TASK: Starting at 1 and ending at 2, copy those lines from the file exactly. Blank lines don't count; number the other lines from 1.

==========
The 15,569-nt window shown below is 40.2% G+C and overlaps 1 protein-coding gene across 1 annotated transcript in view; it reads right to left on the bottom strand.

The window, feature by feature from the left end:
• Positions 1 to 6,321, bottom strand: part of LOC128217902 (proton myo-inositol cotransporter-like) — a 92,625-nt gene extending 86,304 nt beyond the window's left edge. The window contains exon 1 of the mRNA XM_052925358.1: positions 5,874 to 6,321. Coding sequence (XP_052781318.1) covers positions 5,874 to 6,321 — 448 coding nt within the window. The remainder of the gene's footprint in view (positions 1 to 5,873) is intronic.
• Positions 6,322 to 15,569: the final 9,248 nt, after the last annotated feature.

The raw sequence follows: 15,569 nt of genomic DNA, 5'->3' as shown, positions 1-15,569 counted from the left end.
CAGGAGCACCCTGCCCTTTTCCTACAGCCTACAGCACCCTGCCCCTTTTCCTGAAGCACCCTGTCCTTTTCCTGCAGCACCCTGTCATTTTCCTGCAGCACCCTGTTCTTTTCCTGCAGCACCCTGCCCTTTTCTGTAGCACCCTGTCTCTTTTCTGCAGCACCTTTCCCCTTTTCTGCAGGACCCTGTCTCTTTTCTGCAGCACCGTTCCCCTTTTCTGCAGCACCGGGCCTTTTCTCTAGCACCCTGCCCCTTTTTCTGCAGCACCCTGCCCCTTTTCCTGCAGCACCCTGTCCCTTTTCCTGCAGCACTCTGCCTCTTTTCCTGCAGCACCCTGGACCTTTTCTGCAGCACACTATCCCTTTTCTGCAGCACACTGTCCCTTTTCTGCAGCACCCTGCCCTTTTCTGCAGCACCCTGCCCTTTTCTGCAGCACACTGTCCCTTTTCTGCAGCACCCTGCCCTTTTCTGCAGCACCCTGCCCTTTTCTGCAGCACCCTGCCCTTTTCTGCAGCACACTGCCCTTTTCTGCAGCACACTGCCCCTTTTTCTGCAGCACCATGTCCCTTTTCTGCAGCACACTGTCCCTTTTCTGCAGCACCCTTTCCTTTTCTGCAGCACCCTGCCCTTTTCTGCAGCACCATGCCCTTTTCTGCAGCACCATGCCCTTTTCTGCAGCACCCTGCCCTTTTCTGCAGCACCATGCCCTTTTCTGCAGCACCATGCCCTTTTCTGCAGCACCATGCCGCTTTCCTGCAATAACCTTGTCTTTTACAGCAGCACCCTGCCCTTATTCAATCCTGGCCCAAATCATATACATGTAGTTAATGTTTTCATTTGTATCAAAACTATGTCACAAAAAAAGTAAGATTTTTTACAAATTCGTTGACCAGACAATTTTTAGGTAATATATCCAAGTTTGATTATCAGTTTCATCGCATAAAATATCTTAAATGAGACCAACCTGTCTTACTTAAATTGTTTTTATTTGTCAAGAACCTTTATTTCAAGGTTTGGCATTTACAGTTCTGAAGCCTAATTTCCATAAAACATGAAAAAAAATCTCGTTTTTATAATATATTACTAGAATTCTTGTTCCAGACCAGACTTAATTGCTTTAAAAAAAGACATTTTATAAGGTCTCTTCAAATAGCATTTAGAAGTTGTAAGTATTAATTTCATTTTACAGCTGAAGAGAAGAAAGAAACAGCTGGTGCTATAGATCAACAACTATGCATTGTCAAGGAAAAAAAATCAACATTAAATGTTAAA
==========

The 15,569-nt window shown below is 40.2% G+C and overlaps 1 protein-coding gene across 1 annotated transcript in view; it reads right to left on the bottom strand.

The window, feature by feature from the left end: